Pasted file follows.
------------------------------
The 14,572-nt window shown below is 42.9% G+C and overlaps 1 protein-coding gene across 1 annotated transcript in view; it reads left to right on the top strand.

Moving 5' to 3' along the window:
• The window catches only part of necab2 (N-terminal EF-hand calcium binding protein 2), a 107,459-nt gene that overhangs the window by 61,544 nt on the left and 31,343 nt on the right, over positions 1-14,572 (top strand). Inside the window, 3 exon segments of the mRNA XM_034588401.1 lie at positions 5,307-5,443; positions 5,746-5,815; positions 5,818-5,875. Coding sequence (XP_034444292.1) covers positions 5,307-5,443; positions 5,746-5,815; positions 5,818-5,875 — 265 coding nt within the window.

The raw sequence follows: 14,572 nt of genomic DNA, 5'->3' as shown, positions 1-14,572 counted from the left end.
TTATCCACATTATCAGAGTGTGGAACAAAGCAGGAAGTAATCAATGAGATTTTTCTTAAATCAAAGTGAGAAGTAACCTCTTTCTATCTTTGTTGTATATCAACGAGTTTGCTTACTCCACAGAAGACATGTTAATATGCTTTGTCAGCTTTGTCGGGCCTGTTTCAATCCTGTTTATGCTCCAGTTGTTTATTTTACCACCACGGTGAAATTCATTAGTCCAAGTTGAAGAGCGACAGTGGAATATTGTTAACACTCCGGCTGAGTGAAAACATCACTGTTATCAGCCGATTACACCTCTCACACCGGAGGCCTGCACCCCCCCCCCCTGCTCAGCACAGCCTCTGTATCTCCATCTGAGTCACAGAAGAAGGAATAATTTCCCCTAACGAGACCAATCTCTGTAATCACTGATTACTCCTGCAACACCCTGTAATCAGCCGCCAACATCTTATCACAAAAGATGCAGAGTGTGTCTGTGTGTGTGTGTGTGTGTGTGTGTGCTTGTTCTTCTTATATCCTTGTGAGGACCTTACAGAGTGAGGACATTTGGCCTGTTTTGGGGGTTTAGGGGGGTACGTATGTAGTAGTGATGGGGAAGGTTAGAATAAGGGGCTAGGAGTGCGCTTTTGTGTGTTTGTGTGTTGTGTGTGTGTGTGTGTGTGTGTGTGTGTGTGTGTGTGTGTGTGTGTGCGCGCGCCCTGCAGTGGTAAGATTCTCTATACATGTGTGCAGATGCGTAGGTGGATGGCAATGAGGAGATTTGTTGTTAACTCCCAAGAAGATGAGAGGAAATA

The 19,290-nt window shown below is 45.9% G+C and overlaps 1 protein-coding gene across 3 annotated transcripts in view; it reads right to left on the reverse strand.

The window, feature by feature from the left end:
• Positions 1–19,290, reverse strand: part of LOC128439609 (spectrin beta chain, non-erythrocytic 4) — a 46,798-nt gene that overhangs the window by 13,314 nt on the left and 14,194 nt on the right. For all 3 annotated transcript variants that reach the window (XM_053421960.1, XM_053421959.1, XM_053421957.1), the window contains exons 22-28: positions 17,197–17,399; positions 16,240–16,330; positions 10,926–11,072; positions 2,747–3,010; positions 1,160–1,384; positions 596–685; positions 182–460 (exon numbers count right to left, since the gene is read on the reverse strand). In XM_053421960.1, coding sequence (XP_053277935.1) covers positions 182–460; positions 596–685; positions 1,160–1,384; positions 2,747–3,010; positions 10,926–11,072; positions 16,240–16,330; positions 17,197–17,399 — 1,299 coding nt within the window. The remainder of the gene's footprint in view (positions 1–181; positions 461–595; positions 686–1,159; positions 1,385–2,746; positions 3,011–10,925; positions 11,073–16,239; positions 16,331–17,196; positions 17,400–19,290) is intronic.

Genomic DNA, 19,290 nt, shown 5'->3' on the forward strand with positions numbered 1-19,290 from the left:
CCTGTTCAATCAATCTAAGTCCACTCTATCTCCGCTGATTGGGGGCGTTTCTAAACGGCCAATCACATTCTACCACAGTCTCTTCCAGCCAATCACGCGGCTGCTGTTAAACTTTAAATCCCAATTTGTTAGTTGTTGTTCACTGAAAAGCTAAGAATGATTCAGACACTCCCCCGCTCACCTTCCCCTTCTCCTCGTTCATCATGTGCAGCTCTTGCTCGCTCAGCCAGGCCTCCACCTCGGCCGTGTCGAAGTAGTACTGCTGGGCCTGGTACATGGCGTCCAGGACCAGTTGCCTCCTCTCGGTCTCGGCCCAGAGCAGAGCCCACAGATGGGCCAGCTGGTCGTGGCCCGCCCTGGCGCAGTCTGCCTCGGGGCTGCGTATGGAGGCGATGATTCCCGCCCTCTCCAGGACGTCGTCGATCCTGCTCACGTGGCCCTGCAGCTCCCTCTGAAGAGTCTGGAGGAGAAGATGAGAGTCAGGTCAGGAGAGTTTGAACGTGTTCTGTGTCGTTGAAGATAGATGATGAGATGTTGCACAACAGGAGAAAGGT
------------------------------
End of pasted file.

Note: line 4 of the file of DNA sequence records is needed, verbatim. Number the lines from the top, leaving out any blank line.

The raw sequence follows: 14,572 nt of genomic DNA, 5'->3' as shown, positions 1-14,572 counted from the left end.